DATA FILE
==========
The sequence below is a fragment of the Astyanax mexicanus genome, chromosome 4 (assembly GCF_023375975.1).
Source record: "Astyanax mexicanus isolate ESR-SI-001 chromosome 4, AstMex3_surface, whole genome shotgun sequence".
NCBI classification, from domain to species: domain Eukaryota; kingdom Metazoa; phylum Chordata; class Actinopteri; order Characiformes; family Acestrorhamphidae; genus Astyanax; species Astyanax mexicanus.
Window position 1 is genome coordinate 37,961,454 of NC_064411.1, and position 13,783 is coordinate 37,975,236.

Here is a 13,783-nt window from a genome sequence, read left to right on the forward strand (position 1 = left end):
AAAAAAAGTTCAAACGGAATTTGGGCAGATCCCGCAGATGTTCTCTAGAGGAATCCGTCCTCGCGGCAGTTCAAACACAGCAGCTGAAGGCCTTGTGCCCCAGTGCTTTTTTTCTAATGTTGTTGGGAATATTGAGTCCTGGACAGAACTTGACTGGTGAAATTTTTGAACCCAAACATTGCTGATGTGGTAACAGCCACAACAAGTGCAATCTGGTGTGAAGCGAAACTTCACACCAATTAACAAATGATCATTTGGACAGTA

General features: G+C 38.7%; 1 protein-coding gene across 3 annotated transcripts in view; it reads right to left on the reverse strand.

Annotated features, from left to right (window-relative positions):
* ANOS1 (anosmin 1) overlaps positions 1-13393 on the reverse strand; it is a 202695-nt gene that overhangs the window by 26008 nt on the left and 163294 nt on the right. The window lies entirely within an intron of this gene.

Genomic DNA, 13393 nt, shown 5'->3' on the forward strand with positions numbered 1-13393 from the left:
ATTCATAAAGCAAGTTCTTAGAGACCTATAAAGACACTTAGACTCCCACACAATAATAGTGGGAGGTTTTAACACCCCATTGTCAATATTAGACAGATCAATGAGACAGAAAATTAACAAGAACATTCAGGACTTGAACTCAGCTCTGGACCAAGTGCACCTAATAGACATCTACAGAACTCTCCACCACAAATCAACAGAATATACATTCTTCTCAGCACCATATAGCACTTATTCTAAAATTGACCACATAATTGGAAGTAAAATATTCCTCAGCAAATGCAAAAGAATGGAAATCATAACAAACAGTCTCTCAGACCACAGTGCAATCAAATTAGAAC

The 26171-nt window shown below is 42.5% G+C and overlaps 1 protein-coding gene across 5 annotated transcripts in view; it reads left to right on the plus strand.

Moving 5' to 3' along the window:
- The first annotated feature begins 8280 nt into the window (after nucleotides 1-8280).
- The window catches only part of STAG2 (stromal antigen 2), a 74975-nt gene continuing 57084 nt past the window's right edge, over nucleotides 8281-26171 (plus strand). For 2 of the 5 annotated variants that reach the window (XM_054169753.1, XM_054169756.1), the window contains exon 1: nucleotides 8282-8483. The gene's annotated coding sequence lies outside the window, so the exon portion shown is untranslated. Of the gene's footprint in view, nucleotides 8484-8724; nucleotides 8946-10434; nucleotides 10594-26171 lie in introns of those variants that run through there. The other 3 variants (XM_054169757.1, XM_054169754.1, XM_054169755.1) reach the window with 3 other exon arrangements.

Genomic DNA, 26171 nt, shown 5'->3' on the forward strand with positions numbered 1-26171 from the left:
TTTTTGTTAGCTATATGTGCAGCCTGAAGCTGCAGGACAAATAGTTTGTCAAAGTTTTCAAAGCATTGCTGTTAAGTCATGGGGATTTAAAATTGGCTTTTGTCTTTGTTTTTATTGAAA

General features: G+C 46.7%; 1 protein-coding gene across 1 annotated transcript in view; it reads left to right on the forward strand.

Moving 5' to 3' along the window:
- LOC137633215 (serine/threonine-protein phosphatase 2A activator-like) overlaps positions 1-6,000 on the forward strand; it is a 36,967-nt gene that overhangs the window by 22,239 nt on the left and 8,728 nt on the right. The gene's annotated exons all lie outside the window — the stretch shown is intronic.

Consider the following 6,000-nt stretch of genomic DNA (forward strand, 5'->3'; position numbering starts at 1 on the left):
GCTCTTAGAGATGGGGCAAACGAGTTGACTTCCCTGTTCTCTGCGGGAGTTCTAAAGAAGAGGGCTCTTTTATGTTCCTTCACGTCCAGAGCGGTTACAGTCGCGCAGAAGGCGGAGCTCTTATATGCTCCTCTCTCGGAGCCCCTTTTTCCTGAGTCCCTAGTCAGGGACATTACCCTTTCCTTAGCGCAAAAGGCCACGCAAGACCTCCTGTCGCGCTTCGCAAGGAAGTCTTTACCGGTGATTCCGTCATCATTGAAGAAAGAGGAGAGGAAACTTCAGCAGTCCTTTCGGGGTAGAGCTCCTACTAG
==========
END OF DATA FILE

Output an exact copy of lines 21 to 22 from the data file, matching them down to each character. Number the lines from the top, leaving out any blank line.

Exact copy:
Consider the following 6,000-nt stretch of genomic DNA (forward strand, 5'->3'; position numbering starts at 1 on the left):
GCTCTTAGAGATGGGGCAAACGAGTTGACTTCCCTGTTCTCTGCGGGAGTTCTAAAGAAGAGGGCTCTTTTATGTTCCTTCACGTCCAGAGCGGTTACAGTCGCGCAGAAGGCGGAGCTCTTATATGCTCCTCTCTCGGAGCCCCTTTTTCCTGAGTCCCTAGTCAGGGACATTACCCTTTCCTTAGCGCAAAAGGCCACGCAAGACCTCCTGTCGCGCTTCGCAAGGAAGTCTTTACCGGTGATTCCGTCATCATTGAAGAAAGAGGAGAGGAAACTTCAGCAGTCCTTTCGGGGTAGAGCTCCTACTAG